Components up to the maximum bar size can be produced on both L-series lathes either when the guide bush is in place or in guide bush-less mode, the latter being a standard feature of the machines. The L32 was installed with an optional extension kit that allows bar up to 38 mm diameter to be accommodated, higher than the lathe’s nominal capacity of 32 mm. This additional capability is regularly used and has allowed new business to be won.

    Mr Poleykett takes full advantage of non-guide bush operation when producing shorter components, as it avoids having to use expensive ground stock. Plastic rod, which is always oversize, can be accommodated as well as unground bar of harder metals on which high spots can catch in the guide bush, alarming out the machine. A further benefit is material savings due to much shorter remnants.


    Aerospace component manufacturer reinvents itself during the pandemic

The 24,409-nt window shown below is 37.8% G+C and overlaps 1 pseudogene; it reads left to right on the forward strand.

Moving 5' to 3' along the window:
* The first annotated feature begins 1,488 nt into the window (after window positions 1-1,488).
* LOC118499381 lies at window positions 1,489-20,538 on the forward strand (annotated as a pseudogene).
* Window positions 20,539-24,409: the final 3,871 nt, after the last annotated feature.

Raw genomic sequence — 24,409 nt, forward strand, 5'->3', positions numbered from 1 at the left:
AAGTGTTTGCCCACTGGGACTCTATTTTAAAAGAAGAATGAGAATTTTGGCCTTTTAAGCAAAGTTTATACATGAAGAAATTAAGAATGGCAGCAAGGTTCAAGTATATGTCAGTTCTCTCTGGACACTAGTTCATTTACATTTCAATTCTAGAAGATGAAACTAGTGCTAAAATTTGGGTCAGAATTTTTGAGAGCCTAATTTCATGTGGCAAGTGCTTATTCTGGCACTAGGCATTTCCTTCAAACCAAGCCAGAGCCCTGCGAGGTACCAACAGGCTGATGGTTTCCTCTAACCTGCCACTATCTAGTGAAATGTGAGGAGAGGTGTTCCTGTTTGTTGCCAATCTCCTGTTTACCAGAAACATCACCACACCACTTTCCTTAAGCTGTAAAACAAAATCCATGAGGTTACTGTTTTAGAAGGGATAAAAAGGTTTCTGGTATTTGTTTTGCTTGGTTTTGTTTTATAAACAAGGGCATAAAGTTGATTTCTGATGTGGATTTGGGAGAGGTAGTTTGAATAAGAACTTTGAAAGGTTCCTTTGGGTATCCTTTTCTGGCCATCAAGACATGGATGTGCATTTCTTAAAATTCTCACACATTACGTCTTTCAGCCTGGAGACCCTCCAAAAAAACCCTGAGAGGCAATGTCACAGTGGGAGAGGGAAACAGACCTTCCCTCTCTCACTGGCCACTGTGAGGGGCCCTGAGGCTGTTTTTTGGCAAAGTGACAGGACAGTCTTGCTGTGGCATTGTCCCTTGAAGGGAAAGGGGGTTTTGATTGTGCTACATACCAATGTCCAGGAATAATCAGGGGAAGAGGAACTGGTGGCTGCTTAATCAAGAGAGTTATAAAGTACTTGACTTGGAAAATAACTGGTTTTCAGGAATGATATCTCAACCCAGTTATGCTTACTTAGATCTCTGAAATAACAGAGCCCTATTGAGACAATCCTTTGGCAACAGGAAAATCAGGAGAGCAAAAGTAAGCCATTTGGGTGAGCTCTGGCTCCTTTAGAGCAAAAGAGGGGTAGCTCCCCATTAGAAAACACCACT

Rugby-based subcontractor Technoset, with 70% of turnover in the aerospace sector, was not a good situation last March (2020) when COVID-19 grounded most aircraft and orders plummeted seven-fold. Towards the end of 2021, the company’s production of aircraft parts is still below one-quarter of previous volumes.

    With the business facing an existential crisis, managing director Kevan Kane and the firm’s owners set about restructuring the operation, positioning Technoset as a solutions provider rather than a supplier of components. It also started targeting challenging contracts for the supply of tight-tolerance components to more industries, notably lasers, fibre optics and telecoms.

    The success of these policies has seen the number of components going through the shop floor for the first time for both existing and new customers more than treble from 10 to 33%. A large proportion have benefited from design-for-manufacture expertise from Technoset engineers to reduce piece part costs for customers.